Snow, grass, dirt, gravel. These unconventional runway surfaces have something in common: You’ll employ the same type of landing for each.
A soft-field landing enables the aircraft’s wings to support its weight as long as possible, so as to minimize the chance of its wheels sinking (into snow, soil, or wet grass). Touchdown is as soft as possible, and that is achieved through energy management. In other words, you’ll likely add or keep a bit of power in the flare to avoid touching down too firmly. Consult your airplane’s pilot’s operating handbook for airspeeds and flap settings—and before you land a rental aircraft on any unpaved surface, confirm that this is permissible. (Insurance requirements may prohibit that grass-field arrival.)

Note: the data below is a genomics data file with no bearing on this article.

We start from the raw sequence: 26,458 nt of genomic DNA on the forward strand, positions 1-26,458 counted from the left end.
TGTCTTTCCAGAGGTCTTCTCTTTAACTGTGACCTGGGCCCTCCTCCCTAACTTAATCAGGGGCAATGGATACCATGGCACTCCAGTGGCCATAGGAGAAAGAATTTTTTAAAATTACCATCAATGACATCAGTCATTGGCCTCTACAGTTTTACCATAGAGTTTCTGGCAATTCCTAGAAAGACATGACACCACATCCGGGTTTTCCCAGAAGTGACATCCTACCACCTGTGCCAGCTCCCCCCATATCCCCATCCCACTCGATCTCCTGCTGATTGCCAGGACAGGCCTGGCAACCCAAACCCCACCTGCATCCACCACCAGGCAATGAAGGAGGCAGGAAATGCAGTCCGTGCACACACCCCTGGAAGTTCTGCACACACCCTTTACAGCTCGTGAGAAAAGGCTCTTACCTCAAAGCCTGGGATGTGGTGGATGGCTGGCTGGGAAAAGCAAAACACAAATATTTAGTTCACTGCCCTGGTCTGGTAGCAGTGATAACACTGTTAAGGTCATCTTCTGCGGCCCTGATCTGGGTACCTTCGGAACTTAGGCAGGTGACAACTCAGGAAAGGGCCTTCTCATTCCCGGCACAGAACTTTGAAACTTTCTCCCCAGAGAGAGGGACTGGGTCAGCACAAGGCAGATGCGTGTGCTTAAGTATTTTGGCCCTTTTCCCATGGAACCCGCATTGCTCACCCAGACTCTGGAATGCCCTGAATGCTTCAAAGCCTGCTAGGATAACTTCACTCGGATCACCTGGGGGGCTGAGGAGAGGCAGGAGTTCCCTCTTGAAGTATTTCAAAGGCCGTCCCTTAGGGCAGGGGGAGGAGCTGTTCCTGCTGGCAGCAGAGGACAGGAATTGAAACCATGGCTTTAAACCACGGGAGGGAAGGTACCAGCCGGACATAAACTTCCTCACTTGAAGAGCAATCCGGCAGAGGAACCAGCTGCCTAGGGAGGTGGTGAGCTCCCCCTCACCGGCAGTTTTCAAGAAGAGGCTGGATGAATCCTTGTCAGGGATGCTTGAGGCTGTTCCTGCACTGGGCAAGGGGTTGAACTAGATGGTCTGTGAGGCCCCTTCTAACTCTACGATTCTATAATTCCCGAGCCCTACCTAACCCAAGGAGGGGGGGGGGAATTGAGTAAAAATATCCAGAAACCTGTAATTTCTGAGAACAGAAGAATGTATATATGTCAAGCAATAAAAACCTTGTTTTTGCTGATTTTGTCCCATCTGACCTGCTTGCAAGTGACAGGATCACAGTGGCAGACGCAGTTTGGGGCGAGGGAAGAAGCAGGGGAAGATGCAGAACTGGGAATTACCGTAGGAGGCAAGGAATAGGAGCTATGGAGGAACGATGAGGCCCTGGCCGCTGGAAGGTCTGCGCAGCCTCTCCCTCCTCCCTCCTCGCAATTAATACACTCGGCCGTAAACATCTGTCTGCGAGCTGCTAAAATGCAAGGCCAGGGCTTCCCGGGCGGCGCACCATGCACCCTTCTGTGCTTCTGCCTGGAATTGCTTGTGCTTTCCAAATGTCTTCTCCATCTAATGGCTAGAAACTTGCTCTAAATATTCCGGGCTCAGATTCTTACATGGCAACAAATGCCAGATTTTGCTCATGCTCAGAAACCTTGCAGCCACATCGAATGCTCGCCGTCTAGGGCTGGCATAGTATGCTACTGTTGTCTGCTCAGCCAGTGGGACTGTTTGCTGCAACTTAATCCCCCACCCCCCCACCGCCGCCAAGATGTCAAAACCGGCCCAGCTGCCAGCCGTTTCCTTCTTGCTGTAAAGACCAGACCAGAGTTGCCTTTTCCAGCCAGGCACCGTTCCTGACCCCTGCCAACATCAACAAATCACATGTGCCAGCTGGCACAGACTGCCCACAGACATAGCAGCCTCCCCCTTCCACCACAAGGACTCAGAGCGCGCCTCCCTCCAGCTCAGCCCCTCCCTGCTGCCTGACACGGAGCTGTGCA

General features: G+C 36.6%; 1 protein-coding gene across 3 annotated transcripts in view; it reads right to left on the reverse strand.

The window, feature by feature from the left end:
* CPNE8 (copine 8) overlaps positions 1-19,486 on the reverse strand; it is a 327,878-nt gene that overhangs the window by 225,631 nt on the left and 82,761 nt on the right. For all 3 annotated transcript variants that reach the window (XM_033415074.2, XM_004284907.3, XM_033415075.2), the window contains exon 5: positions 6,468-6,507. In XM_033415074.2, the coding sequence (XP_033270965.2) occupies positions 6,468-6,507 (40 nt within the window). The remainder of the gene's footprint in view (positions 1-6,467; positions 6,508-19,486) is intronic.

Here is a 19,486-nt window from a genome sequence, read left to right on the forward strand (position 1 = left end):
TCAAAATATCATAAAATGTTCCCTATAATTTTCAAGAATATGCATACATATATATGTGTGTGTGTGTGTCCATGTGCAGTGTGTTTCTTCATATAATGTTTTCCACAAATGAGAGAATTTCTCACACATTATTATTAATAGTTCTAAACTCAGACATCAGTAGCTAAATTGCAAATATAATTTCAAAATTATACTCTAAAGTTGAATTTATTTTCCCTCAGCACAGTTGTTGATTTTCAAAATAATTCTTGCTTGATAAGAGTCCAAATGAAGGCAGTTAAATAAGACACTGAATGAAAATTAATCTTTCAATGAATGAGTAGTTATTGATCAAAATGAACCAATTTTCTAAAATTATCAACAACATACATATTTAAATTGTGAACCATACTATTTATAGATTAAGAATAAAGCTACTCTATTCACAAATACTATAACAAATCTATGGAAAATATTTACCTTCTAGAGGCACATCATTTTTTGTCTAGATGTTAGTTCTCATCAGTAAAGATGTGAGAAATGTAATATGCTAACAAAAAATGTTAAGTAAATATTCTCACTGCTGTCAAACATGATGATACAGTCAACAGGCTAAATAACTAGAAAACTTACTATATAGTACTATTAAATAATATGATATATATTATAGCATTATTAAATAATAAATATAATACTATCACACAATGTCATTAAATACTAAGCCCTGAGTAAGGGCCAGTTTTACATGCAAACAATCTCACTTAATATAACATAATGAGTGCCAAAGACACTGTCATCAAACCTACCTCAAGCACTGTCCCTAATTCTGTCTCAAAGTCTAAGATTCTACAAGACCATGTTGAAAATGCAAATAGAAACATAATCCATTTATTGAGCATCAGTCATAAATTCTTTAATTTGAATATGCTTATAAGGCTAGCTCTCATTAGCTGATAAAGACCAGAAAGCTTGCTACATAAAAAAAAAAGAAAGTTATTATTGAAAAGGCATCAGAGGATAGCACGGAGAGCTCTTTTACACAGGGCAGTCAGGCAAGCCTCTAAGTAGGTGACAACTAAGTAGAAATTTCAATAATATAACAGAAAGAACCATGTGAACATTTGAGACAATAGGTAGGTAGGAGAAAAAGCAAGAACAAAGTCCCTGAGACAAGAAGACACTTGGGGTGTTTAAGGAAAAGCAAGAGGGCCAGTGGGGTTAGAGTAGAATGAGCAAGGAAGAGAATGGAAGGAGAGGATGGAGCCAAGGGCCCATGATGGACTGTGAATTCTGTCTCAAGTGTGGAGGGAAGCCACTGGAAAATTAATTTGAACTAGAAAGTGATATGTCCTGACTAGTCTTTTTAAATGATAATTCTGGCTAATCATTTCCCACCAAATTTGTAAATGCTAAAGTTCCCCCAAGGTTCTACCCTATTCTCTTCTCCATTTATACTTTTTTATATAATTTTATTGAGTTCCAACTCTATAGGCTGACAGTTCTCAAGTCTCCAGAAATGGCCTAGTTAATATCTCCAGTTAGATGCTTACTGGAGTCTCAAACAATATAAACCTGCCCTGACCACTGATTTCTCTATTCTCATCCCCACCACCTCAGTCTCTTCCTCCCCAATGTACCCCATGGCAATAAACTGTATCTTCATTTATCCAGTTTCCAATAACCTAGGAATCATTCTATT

Skills for Task D, Soft-field approach and landing (ASEL)